Today (August 23) marks 55 years since the historic moment when 200 Gurindji stockmen, workers and their families walked off Wave Hill station in the Northern Territory in protest against working and living conditions.

What came to be known as the Wave Hill walk-off on the 23rd of August 1966 would continue for another seven years and resulted in the passing of the first legislation allowing for the handing back of Indigenous land.

In August 1975 Prime Minister Gough Whitlam ceremonially returned Gurindji land to Gurindji people, resulting in the famous photo of a handful of soil being poured into Vincent Lingiari’s hands.

The strike was a key part of the understanding of Indigenous land rights in Australia and led to the passing of the Aboriginal Land Rights Act 1976

Charcoal on paper: Frank Hardy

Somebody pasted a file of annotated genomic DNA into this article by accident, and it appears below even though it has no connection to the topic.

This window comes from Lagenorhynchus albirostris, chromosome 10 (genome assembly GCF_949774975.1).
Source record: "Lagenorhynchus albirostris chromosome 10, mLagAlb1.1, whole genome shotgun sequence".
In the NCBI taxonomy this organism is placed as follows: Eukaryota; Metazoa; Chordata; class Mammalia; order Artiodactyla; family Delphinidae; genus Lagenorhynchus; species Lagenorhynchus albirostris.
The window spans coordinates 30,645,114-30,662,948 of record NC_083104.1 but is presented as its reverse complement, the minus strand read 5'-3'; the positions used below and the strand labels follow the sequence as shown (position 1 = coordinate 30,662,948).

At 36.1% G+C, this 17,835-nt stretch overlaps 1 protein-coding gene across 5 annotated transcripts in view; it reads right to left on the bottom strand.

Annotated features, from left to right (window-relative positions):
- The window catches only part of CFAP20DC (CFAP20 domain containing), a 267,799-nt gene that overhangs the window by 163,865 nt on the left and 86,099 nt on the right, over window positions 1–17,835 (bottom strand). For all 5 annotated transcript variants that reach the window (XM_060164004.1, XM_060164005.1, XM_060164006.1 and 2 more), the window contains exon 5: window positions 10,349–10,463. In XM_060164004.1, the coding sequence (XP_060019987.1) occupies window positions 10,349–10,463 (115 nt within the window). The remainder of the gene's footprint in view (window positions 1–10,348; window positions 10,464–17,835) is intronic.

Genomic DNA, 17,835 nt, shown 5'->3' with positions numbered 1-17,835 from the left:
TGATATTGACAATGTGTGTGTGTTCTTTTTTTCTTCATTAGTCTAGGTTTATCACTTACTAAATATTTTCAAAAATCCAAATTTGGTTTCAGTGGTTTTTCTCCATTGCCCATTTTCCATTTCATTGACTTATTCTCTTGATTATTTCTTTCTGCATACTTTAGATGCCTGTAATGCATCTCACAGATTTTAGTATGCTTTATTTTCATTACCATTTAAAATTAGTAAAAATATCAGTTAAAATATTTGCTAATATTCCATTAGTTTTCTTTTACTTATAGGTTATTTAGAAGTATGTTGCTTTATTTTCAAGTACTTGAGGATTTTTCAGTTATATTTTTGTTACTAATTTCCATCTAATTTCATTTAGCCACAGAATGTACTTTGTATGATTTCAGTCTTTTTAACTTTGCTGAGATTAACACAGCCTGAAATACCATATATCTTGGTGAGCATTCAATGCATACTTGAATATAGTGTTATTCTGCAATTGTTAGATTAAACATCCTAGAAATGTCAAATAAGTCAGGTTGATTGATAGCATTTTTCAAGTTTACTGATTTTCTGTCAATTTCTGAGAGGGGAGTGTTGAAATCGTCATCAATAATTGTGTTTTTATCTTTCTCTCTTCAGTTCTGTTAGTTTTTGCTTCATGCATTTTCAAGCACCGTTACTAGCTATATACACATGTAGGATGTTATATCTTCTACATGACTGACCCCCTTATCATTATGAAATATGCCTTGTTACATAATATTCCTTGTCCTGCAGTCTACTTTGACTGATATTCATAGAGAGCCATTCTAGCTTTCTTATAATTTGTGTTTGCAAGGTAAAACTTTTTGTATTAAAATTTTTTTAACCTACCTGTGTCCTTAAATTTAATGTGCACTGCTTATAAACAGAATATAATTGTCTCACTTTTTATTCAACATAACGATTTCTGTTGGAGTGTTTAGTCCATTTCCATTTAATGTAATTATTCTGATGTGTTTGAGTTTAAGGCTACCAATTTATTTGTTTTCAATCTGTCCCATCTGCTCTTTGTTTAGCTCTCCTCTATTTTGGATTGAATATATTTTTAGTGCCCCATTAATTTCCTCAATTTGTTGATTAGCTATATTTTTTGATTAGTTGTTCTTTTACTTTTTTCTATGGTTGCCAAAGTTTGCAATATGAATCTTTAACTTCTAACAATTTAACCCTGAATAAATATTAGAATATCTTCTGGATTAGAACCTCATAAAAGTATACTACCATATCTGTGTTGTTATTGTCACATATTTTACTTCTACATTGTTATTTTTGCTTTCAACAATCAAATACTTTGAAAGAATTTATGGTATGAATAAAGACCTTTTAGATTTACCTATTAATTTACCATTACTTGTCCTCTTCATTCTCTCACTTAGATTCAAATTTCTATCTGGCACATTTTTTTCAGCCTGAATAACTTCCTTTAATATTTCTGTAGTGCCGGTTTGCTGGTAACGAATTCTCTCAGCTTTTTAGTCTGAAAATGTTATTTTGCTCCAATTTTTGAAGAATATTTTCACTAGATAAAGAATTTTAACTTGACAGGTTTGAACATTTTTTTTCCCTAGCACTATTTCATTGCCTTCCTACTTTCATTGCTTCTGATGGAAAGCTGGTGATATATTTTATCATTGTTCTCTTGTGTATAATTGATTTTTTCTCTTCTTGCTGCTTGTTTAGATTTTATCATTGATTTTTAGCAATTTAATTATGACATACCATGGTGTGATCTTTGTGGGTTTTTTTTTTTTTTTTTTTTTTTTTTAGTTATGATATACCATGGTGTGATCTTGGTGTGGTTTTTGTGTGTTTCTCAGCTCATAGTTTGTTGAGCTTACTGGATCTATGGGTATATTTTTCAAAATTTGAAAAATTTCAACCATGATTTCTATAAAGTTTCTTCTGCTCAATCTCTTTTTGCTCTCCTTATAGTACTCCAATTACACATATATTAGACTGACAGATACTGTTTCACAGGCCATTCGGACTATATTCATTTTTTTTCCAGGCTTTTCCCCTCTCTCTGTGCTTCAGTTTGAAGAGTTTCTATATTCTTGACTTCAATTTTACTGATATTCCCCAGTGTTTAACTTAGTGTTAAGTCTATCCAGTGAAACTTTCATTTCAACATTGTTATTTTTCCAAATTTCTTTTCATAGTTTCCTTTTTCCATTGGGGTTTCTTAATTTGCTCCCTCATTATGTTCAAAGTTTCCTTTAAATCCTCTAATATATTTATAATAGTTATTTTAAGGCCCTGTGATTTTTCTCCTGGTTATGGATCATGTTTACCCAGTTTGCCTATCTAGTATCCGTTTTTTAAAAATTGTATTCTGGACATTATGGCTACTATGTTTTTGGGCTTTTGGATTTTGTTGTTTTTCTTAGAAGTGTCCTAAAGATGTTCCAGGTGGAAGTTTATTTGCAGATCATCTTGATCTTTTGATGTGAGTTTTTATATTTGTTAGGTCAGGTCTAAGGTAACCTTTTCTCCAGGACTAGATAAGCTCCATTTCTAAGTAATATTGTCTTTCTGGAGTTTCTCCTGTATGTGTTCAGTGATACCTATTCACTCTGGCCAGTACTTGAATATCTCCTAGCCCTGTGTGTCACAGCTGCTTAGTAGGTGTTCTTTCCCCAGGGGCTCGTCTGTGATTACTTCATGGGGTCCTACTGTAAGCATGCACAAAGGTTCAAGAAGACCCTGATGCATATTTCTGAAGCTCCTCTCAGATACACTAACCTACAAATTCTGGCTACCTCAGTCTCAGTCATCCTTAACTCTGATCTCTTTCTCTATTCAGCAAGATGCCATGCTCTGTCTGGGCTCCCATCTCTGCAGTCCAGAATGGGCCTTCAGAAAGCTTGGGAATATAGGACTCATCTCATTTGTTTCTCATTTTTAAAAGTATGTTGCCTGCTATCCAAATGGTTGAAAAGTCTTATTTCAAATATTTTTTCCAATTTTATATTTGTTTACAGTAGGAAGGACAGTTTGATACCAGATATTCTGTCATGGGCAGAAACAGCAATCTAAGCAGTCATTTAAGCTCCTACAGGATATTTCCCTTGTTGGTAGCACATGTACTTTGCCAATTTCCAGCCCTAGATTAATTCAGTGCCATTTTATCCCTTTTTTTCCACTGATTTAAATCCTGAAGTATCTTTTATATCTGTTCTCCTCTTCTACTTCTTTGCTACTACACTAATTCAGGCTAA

However, it was only last year that Gurindji traditional owners had their native title rights to Wave Hill station officially recognised by the Federal Court following a native title determination near Kalkarindji, formerly Wave Hill.

The annual Freedom Day Festival, which is held in Kalkarindji, and commemorates the brave men and women of the Wave Hill walk-off, has been cancelled this year due to the ongoing COVID-19 situation both in the Northern Territory and other jurisdictions.

This proud Indigenous community, which includes Kalkaringi and Daguragu, is celebrated widely for its role in the legendary Wave Hill Walk-off and is often referred to as the birthplace of Aboriginal Land Rights.

In a statement, festival organisers said, “our community will make sure we show our respects to our Elders today in a small but significant way.”

“We’re sad Freedom Day Festival is not on this year, but we hope to see all our visitors in 2022.”

Picture: Mervyn Bishop